Preoperative Therapy for Esophageal Cancer

This article examines the role of combined-modality therapy for treating locally advanced esophageal cancer. Although surgery remains a cornerstone of treatment, recent studies have demonstrated that pre- or perioperative chemotherapy is associated with improved survival for patients who have adenocarcinoma histology. Primary chemoradiotherapy is the accepted standard of care for medically inoperable patients. Recent studies also suggest that definitive chemoradiotherapy is acceptable for patients who have squamous histology, while subsequent surgery improves local control without conferring a clear survival benefit. Neoadjuvant chemoradiotherapy continues to be investigated but is associated with several advantages over neoadjuvant chemotherapy alone, including an improvement in the pathologic complete response rate and resectability. Patients who achieve a pathologic complete response also appear to have improved survival. Adjuvant chemoradiotherapy may be considered for patients who undergo primary resection of lower esophageal/gastroesophageal junction adenocarcinoma.

In the United States, esophageal cancer is an uncommon but aggressive malignancy. In 2008, an estimated 16,470 patients were diagnosed, with an estimated 14,280 deaths from this disease. It is the seventh leading cause of cancer death in men. Globally, both esophageal and gastric cancers account for an estimated 1.4 million new cases and 1.1 million cancer deaths, more than colorectal and breast cancer combined.

Squamous cell carcinoma (SCC) and adenocarcinoma account for 98% of all cases of esophageal cancer. Although cases of SCC have declined steadily, the incidence of adenocarcinoma of the distal esophagus, gastroesophageal (GE) junction, and gastric cardia has increased 4% to 10% per year among men in the United States since 1976 so that it is now the most common histology. Currently, both the SCC and adenocarcinoma histologies are treated similarly, although there are increasing data that both histologies respond differently to chemotherapy and chemoradiotherapy respectively.

For locally advanced esophageal cancer, surgery remains the mainstay of treatment. Various reviews have reported 5-year overall survival (OS) rates from 10% up to 30% to 40% with surgical resection alone. Primary radiation therapy previously was used for local tumor control, although less successfully. In one large series, the 3-year survival after radiotherapy alone was only 6%. For metastatic disease, chemotherapy alone results in response rates of only 20% to 40% and median survivals of 8 to 10 months.

Given the activity of all three modalities, numerous studies have combined them in distinct neoadjuvant (preoperative) strategies for locally advanced disease. Multimodality approaches have included chemotherapy or concurrent chemoradiotherapy followed by surgery or definitive chemoradiotherapy, in an effort to improve the dismal prognosis of this aggressive cancer. Relatively few studies have focused on an adjuvant (postoperative) approach.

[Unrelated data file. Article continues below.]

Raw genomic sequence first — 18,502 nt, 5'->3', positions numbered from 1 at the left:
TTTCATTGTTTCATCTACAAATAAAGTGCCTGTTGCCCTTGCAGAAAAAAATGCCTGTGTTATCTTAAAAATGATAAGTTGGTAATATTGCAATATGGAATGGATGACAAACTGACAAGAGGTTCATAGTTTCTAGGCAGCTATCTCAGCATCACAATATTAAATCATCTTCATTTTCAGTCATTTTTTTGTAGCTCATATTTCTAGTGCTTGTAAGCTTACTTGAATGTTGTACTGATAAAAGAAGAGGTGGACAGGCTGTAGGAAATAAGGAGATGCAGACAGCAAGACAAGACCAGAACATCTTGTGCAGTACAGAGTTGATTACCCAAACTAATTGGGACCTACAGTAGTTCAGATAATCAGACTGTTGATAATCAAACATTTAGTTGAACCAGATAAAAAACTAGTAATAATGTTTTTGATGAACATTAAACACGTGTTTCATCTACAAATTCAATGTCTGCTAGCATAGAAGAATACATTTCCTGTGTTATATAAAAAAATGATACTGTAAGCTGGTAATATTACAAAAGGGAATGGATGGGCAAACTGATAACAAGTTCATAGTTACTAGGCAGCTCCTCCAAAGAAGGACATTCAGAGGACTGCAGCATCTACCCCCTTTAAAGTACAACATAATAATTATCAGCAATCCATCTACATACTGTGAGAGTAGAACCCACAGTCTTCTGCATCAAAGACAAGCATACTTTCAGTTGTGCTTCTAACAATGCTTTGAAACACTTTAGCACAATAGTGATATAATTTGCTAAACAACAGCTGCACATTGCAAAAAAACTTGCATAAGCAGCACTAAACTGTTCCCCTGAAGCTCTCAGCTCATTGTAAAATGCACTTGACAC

The results of these studies have been mixed, and their combined outcomes have failed to elevate any preoperative strategies to a clear standard for resectable esophageal cancer. Recent trials involving preoperative chemoradiotherapy and pre- and peri-operative chemotherapy, however, have demonstrated improved survival over surgery alone. Based on these data, many clinicians now treat locoregional disease with preoperative multimodality therapy.

Neoadjuvant chemotherapy

Despite the short-lived responses using chemotherapy alone in advanced disease, neoadjuvant chemotherapy is associated with many theoretical benefits. This approach has the potential to assess tumor response to chemotherapy and direct the possible use of chemotherapy postoperatively. Chemotherapy also may improve baseline dysphagia, downstage the primary tumor, and increase resection rates and treat micrometastatic disease that is undetectable at diagnosis.

Kok and colleagues reported a small randomized phase three trial, in which 148 patients who had SCC were randomized to surgery alone or preoperative cisplatin/etoposide followed by surgery. Preoperative chemotherapy was associated with a significant improvement in median OS (18.5 months versus 11 months). No final report of this study has been published.

The large North American Intergroup 113 trial, however, failed to show a survival benefit for peri-operative cisplatin/5-fluorouracil (5-FU) plus surgery compared with surgery alone in 440 patients who had adenocarcinoma and squamous cell carcinoma. Patients in the combined-modality arm received three cycles of cisplatin/5-FU preoperatively and two cycles postoperatively. Pathologic complete responses (pCR) were seen in only 2.5% of patients receiving preoperative chemotherapy, and there was no improvement in the curative resection rate. The median OS was not significantly different in the two groups, and the 5-year OS with or without chemotherapy was 20%. The addition of chemotherapy did not change the rate of recurrence either locally or at distant sites. Outcome also did not differ by histology, with no benefit seen for preoperative chemotherapy for either adenocarcinoma or SCC.